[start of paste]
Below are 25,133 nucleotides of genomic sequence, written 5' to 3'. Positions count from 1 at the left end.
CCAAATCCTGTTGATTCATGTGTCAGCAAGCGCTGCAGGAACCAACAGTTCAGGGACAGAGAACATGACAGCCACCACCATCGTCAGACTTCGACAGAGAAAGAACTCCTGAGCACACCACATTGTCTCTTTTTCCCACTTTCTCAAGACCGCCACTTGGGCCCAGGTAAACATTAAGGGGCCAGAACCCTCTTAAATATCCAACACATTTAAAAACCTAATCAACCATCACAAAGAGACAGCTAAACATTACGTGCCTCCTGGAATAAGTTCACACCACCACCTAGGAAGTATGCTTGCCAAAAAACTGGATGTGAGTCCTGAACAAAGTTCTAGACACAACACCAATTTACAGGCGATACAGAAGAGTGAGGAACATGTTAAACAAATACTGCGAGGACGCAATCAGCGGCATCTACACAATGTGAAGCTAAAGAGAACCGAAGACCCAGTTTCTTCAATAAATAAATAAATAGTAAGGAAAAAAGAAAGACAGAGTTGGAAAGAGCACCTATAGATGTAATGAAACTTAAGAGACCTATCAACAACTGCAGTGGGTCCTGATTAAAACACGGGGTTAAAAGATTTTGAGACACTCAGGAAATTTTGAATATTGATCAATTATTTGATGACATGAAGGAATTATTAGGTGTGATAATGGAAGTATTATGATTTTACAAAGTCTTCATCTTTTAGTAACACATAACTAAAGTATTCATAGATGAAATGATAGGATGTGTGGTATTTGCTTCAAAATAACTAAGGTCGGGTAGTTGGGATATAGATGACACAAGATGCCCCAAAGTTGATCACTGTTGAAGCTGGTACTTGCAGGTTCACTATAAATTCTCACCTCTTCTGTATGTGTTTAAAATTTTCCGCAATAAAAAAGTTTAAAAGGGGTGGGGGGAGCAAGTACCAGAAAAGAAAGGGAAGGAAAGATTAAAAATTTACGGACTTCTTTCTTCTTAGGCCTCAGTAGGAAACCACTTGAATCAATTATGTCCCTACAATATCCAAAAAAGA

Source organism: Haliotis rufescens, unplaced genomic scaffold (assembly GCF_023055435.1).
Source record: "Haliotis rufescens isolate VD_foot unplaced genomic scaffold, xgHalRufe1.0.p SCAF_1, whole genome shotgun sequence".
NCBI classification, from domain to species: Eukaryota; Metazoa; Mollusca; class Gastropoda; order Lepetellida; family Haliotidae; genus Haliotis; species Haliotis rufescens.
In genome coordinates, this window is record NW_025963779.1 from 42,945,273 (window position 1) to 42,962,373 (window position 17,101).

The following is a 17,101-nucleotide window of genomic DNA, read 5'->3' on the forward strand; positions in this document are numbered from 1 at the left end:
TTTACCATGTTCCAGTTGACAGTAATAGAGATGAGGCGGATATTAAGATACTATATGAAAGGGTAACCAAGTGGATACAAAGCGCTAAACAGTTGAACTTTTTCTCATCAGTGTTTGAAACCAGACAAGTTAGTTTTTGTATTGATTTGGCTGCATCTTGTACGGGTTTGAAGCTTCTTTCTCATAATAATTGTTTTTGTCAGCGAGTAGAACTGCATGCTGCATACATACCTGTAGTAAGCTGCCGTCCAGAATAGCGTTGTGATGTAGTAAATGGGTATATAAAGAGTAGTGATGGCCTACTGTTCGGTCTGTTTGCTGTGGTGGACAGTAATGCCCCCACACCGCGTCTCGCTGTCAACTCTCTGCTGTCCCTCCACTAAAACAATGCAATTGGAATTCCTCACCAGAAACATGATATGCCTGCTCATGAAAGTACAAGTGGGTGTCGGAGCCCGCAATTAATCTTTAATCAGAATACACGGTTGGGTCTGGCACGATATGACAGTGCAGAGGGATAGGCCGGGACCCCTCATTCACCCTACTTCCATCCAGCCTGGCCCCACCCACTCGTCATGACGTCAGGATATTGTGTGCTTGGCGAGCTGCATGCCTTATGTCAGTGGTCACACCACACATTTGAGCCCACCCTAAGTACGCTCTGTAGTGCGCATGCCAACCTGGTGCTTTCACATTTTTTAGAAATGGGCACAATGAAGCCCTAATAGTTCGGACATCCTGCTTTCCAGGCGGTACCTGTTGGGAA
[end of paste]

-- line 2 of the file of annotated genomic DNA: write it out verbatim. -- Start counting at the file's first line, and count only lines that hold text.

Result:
CCAAATCCTGTTGATTCATGTGTCAGCAAGCGCTGCAGGAACCAACAGTTCAGGGACAGAGAACATGACAGCCACCACCATCGTCAGACTTCGACAGAGAAAGAACTCCTGAGCACACCACATTGTCTCTTTTTCCCACTTTCTCAAGACCGCCACTTGGGCCCAGGTAAACATTAAGGGGCCAGAACCCTCTTAAATATCCAACACATTTAAAAACCTAATCAACCATCACAAAGAGACAGCTAAACATTACGTGCCTCCTGGAATAAGTTCACACCACCACCTAGGAAGTATGCTTGCCAAAAAACTGGATGTGAGTCCTGAACAAAGTTCTAGACACAACACCAATTTACAGGCGATACAGAAGAGTGAGGAACATGTTAAACAAATACTGCGAGGACGCAATCAGCGGCATCTACACAATGTGAAGCTAAAGAGAACCGAAGACCCAGTTTCTTCAATAAATAAATAAATAGTAAGGAAAAAAGAAAGACAGAGTTGGAAAGAGCACCTATAGATGTAATGAAACTTAAGAGACCTATCAACAACTGCAGTGGGTCCTGATTAAAACACGGGGTTAAAAGATTTTGAGACACTCAGGAAATTTTGAATATTGATCAATTATTTGATGACATGAAGGAATTATTAGGTGTGATAATGGAAGTATTATGATTTTACAAAGTCTTCATCTTTTAGTAACACATAACTAAAGTATTCATAGATGAAATGATAGGATGTGTGGTATTTGCTTCAAAATAACTAAGGTCGGGTAGTTGGGATATAGATGACACAAGATGCCCCAAAGTTGATCACTGTTGAAGCTGGTACTTGCAGGTTCACTATAAATTCTCACCTCTTCTGTATGTGTTTAAAATTTTCCGCAATAAAAAAGTTTAAAAGGGGTGGGGGGAGCAAGTACCAGAAAAGAAAGGGAAGGAAAGATTAAAAATTTACGGACTTCTTTCTTCTTAGGCCTCAGTAGGAAACCACTTGAATCAATTATGTCCCTACAATATCCAAAAAAGA